During the first week, the amateur learns about half of what he will bring to the stage opening night. During the last week of rehearsal, he learns about 30% to 40% of what he will bring to the stage. The other 10% to 20% is learned during the in between weeks, no matter how many weeks there are.
The explanation for this lies in the level of discipline. The first week, the amateur is driven by pure passion, the excitement of getting started. Then the tedium of the work of rehearsal sets in and rather than do the work, the amateur keeps telling himself that he has several weeks to go. Suddenly, about a week before opening night, reality suddenly sets in and with the desperation of knowing that opening night is looming, the amateur suddenly works hard.
When the rehearsal schedule lasted 12 weeks, conversation of the final week was filled with comments like, “If only we had one more week, this show would be so much better.” When the rehearsal schedule lasted six weeks, the conversation of the final week was filled with comments like, “If only we had one more week, this show would be so much better.”
The point is that no matter how long you plan to rehearse, for the amateur, there will always be a need for one more week. What I discovered was that part of the art of directing amateur artists is learning to build momentum to peak at just the right time.
For the pro, the total time is not that important. He will adjust his learning curve to whatever time is available and deliver the best he can do within that framework. That’s what makes him a pro.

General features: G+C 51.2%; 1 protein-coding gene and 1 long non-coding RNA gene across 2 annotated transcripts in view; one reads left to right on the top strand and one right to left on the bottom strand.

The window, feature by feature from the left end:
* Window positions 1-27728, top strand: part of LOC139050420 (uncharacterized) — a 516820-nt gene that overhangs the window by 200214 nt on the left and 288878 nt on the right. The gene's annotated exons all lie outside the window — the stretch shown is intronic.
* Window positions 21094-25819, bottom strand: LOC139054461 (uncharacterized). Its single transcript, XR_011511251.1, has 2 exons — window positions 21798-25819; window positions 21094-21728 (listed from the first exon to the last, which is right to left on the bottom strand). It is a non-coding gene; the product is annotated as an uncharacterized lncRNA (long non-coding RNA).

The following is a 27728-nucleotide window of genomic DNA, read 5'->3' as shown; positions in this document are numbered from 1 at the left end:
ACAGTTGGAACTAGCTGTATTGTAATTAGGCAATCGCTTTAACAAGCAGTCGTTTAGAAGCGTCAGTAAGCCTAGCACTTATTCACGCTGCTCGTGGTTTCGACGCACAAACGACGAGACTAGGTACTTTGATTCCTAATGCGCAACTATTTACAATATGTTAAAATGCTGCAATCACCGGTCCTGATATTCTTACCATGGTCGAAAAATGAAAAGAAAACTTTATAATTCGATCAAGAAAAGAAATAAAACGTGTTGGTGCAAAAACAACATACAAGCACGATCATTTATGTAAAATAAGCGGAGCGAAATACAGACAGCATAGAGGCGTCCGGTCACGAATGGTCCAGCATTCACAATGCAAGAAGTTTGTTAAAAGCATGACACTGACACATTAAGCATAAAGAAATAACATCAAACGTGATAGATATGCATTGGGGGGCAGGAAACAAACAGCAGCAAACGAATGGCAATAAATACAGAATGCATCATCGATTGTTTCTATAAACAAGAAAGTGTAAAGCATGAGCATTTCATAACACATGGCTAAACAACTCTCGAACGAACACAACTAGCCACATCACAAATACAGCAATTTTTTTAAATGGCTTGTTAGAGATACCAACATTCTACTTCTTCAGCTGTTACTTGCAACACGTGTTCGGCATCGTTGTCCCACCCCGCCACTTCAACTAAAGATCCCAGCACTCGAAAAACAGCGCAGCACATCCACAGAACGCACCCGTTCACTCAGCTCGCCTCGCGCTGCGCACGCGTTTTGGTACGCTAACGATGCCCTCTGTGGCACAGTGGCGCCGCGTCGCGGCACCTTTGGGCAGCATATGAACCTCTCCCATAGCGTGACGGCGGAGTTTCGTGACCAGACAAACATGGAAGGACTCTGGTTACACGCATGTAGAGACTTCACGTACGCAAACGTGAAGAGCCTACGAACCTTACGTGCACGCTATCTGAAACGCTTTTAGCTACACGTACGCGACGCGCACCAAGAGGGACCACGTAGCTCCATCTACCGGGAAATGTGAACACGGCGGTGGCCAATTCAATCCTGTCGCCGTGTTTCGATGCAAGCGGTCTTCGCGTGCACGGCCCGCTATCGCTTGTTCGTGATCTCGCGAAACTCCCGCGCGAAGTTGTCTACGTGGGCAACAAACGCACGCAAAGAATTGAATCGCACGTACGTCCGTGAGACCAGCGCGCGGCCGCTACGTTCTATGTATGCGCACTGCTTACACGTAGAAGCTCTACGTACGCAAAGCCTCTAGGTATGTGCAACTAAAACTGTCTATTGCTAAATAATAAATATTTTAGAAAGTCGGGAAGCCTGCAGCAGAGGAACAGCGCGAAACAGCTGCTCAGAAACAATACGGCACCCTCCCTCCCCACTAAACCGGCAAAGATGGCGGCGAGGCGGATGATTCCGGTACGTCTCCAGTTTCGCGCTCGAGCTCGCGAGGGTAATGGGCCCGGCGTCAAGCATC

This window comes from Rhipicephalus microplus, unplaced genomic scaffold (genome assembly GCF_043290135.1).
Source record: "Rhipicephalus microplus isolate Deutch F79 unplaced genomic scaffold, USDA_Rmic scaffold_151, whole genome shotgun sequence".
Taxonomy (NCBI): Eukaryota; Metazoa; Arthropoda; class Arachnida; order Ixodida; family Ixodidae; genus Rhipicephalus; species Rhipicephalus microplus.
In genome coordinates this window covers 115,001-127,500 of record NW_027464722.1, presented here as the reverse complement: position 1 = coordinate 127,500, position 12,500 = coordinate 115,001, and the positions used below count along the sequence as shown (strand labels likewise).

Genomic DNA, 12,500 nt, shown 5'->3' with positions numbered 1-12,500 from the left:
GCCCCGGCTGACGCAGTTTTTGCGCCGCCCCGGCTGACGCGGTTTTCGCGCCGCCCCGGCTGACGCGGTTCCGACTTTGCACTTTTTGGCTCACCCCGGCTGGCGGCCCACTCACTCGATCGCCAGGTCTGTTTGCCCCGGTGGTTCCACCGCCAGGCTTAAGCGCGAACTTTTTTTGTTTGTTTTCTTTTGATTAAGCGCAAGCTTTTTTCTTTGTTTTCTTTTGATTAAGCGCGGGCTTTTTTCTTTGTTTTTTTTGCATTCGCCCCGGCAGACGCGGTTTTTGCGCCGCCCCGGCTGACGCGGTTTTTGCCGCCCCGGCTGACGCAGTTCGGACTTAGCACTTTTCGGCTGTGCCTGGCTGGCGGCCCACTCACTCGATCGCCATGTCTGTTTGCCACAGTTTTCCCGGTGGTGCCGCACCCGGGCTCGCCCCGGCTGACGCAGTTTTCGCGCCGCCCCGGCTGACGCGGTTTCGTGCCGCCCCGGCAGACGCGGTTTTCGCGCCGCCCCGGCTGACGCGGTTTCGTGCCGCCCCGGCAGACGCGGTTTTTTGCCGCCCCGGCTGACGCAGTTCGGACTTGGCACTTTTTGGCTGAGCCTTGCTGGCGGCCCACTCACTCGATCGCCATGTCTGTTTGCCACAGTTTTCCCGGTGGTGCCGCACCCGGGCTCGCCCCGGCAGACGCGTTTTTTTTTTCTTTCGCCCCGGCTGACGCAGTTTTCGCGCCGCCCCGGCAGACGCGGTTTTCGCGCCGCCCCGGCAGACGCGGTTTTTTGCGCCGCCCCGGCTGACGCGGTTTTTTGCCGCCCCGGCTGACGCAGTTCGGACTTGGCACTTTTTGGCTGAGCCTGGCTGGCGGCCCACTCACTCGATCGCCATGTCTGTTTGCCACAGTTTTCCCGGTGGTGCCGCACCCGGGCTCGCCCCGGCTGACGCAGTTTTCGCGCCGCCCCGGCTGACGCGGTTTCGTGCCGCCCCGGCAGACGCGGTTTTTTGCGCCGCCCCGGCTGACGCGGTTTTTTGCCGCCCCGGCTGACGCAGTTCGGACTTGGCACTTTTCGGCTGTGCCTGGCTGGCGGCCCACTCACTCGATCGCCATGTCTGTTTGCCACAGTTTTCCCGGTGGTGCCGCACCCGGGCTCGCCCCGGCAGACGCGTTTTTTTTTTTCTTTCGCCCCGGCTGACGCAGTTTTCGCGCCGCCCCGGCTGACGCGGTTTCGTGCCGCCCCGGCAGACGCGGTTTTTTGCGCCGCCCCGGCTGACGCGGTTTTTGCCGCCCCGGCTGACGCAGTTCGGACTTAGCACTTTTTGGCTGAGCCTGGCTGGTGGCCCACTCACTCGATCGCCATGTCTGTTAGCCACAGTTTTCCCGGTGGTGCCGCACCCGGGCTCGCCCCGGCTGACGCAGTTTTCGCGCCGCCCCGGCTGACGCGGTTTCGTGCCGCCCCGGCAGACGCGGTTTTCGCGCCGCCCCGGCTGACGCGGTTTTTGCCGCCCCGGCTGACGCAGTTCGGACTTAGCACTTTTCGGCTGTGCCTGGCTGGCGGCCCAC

In the context of Bezalel, a biblical artist is one who is willing to do the work. Passion is great, but passion without willingness to work does not produce great art. In an earlier book, I said it this way:
It is ironic that, while great art will inevitably move us emotionally and be remembered as an emotional experience, the passion of the artist has very little to do with the quality of the art itself. The greatest art depends on work.” (The Quest for Excellence, p. 14)
Norman Mailer connected this trait with character:
“A really good style comes only when a man has become as good as he can be. Style is character. A good style cannot come from a bad, undisciplined character.” (quoted in Writers at Work—The Paris Interviews—Third Series, p. 266)
In the words of the English writer, Samuel Johnson:
“One of the amusements of idleness is reading without the fatigue of close attention; and the world, therefore, swarms with writers whose wish is not to be studied, but to be read.” (Samuel Johnson, The Idler, November 11, 1758)
Or to put it in biblical terms:
“Desire without knowledge is not good—
how much more will hasty feet miss the way!
Next, Part 19: Part of a Community
Go to the beginning of the series, The Bezalel Blueprint: Part 1, The Artist Bezalel
Do you have an additional thought on this subject? Please join the discussion and share your insights.
2 thoughts on “Willing to Work”
One more thing you can add: the artist works every day because they are excited to work every day. It was four years ago when I decided to take up playing guitar again. I learned one song, then two, then ten. First acoustic, then electric, now bass guitar as well. Now, I have lists of songs I practice, and I write my own. I am just as happy being able to play that first song now as I was the first time I did it successfully. And I practice every day, unless circumstances intervene and force me to be away. Interestingly enough, it is the habit of practicing when I have no audience that will determine if I will practice once I do. The difference between the pro and the amateur starts long before either ever have a script to read. One is already prepared ahead of time, and the other is just chasing a hobby.
Well put, Tom. Artists create art for the love of creating art. That is their primary motivation.